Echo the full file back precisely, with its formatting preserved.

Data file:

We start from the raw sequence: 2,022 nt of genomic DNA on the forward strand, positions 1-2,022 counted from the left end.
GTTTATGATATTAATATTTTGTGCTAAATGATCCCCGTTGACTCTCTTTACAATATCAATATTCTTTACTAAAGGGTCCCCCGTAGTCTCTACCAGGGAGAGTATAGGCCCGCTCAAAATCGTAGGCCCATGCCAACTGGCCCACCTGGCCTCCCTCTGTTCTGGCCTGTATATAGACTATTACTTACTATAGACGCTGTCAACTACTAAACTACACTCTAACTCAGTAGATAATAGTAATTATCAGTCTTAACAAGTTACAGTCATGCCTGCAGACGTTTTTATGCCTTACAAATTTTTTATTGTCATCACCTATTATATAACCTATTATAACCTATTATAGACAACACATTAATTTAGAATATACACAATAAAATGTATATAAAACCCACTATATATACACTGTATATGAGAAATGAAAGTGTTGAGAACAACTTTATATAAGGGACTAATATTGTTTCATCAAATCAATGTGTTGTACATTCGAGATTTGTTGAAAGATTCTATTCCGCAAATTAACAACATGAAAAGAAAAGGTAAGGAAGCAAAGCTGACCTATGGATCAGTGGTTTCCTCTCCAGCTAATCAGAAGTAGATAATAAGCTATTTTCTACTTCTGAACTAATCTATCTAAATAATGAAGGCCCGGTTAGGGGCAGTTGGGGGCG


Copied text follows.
We start from the raw sequence: 2,022 nt of genomic DNA on the forward strand, positions 1-2,022 counted from the left end.
GTTTATGATATTAATATTTTGTGCTAAATGATCCCCGTTGACTCTCTTTACAATATCAATATTCTTTACTAAAGGGTCCCCCGTAGTCTCTACCAGGGAGAGTATAGGCCCGCTCAAAATCGTAGGCCCATGCCAACTGGCCCACCTGGCCTCCCTCTGTTCTGGCCTGTATATAGACTATTACTTACTATAGACGCTGTCAACTACTAAACTACACTCTAACTCAGTAGATAATAGTAATTATCAGTCTTAACAAGTTACAGTCATGCCTGCAGACGTTTTTATGCCTTACAAATTTTTTATTGTCATCACCTATTATATAACCTATTATAACCTATTATAGACAACACATTAATTTAGAATATACACAATAAAATGTATATAAAACCCACTATATATACACTGTATATGAGAAATGAAAGTGTTGAGAACAACTTTATATAAGGGACTAATATTGTTTCATCAAATCAATGTGTTGTACATTCGAGATTTGTTGAAAGATTCTATTCCGCAAATTAACAACATGAAAAGAAAAGGTAAGGAAGCAAAGCTGACCTATGGATCAGTGGTTTCCTCTCCAGCTAATCAGAAGTAGATAATAAGCTATTTTCTACTTCTGAACTAATCTATCTAAATAATGAAGGCCCGGTTAGGGGCAGTTGGGGGCG